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Fractures of the radius and ulna bones, anterior and posterior views. Line block print after R.W. Smith, 1862.

AJPA Editor’s Choice: McMaster Anthropology

McMaster anthropologist and former graduate students’ work on intersectionality in bioarchaeology has been selected as Editor’s Choice in American Journal of Physical Anthropology.

Mar 05, 2021

A recent article by former anthropology graduate student Madeleine Mant (PhD, 2016), professor and Tier 1 Canada Research Chair Megan Brickley, and Carlina de la Cova (University of South Carolina) has been selected as the American Journal of Physical Anthropology Editor’s Choice. One article is selected per issue based upon the judged impact of the topic and the scientific quality of the work. The article, “Intersectionality and trauma analysis in bioarchaeology” discusses how the field’s engagement with this key theoretical framework (named and developed by Kimberlé Crenshaw) has become increasingly explicit in recent years. The authors use contrasting case studies of two individuals who died in hospitals and were unclaimed after death, to explore the theoretical and methodological application of intersectionality to investigations of accidental and interpersonal trauma. A broken bone is the intersecting result of biological, histomorphological, sociocultural, and behavioural factors. Incorporating intersectionality into bioarchaeology allows for a better acknowledgement of the inherent complexity of past lives, elevating and amplifying previously silenced voices. In this way, intersectionality in bioarchaeology demands social justice.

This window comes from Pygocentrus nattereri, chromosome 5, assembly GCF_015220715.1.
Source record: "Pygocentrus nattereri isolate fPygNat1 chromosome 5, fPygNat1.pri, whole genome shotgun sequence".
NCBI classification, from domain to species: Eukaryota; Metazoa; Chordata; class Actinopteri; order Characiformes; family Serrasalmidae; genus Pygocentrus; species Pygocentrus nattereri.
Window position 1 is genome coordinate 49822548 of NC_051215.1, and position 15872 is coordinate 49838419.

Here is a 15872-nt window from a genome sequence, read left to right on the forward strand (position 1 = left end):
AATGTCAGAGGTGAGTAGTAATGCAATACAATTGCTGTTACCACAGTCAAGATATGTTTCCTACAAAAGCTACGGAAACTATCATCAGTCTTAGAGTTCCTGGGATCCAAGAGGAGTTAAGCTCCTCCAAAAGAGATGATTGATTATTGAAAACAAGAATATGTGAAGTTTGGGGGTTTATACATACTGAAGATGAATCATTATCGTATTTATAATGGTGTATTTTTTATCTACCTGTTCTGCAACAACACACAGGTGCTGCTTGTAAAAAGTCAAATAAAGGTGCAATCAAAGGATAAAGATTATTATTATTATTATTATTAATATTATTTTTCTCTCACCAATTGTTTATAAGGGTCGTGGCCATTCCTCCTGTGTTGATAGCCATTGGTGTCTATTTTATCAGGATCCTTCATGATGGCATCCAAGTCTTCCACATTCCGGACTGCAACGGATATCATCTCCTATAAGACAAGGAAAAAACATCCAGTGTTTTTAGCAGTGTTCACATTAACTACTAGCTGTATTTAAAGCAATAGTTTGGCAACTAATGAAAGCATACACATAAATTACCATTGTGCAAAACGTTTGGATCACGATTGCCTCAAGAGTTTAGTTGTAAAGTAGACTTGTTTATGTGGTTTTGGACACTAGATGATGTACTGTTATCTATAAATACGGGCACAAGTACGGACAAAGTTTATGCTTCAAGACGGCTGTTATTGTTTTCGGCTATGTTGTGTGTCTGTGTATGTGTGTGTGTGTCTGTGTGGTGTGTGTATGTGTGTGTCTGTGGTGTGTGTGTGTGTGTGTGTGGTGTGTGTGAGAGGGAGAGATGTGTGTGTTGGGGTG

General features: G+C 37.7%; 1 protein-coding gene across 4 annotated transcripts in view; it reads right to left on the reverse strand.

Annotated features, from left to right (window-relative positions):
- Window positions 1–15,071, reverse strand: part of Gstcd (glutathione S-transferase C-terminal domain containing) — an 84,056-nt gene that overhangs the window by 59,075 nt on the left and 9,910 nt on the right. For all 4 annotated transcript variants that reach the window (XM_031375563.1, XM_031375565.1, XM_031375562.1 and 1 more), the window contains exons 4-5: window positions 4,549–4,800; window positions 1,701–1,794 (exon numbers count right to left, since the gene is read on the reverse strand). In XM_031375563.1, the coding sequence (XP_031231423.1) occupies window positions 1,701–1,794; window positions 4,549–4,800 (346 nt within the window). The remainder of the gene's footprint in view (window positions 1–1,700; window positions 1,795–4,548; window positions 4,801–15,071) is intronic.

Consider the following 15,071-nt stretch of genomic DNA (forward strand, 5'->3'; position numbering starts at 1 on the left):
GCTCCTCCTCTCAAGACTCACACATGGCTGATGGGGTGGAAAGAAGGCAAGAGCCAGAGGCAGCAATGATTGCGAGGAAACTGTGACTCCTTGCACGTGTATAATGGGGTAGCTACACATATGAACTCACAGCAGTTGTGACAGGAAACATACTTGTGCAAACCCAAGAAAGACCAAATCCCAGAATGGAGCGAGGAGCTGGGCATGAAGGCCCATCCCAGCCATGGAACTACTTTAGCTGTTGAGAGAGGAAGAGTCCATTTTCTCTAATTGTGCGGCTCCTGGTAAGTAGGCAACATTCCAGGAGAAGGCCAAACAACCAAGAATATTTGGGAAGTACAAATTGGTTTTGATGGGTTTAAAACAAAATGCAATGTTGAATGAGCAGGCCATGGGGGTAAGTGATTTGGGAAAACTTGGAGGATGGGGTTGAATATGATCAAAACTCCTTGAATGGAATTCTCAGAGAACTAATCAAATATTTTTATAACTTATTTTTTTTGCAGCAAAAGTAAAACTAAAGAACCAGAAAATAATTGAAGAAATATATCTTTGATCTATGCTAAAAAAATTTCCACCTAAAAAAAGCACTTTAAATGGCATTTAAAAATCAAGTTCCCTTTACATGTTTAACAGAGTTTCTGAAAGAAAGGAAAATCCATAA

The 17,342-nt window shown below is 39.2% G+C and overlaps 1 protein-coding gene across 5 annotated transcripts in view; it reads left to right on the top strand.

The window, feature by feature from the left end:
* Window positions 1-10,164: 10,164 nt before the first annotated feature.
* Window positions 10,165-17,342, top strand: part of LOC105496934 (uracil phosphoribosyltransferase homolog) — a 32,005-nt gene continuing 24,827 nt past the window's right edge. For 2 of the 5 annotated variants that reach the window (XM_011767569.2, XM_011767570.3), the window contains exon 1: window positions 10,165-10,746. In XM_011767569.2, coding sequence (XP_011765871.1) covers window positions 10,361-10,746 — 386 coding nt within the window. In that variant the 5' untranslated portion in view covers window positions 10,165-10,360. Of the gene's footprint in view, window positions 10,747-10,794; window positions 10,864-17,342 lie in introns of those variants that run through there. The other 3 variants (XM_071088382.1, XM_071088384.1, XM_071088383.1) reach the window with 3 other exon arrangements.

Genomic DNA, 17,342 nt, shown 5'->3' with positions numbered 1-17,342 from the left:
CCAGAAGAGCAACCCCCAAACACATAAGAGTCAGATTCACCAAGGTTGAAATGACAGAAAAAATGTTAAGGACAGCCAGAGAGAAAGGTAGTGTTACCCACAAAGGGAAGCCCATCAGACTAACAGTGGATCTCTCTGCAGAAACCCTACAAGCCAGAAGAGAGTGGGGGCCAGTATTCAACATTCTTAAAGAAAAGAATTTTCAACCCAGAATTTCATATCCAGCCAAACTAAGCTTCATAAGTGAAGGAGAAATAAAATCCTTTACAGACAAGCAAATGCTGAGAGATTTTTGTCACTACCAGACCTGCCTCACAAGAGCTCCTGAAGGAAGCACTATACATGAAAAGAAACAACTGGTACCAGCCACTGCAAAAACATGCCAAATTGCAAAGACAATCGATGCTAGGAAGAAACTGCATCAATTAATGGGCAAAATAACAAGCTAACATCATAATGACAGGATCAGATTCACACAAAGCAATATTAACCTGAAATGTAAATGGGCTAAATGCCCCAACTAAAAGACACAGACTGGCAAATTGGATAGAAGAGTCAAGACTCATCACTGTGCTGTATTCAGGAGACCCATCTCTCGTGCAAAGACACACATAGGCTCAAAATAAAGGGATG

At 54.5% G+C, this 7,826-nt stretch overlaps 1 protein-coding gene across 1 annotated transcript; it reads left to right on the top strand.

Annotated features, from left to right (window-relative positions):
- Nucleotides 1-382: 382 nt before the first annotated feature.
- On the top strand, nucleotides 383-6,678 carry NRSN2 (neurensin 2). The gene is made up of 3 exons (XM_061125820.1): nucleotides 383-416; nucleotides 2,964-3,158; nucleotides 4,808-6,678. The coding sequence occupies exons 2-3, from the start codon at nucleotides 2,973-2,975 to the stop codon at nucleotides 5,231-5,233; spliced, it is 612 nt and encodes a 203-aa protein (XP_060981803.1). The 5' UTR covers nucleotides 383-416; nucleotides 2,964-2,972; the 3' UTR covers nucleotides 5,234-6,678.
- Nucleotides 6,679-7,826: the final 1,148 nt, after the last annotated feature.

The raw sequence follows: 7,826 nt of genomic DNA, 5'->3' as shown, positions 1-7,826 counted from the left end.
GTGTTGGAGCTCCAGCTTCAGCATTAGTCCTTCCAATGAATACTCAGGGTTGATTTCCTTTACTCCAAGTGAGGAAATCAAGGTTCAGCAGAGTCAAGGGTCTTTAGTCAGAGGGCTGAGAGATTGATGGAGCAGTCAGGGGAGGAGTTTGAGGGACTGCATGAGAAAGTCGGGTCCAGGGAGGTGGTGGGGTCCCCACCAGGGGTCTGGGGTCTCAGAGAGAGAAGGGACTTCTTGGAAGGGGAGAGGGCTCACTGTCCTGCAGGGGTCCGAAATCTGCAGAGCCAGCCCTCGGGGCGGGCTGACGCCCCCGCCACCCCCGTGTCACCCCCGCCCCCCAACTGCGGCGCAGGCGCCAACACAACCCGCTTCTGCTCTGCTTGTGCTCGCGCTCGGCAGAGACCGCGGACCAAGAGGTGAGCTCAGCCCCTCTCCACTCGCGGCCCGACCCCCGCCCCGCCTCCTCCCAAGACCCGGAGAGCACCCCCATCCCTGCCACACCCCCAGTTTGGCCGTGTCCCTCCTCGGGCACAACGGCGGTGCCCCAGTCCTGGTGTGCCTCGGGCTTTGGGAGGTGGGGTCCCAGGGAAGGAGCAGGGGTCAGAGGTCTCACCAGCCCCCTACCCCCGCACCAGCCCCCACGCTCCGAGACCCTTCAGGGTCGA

Editor’s Choice articles are available freely for two months after publication. https://onlinelibrary.wiley.com/doi/10.1002/ajpa.24226

Figure: Fractures of the radius and ulna bones, anterior and posterior views. Line block print after R.W. Smith, 1862. Credit: Wellcome Collection. Attribution 4.0 International (CC BY 4.0)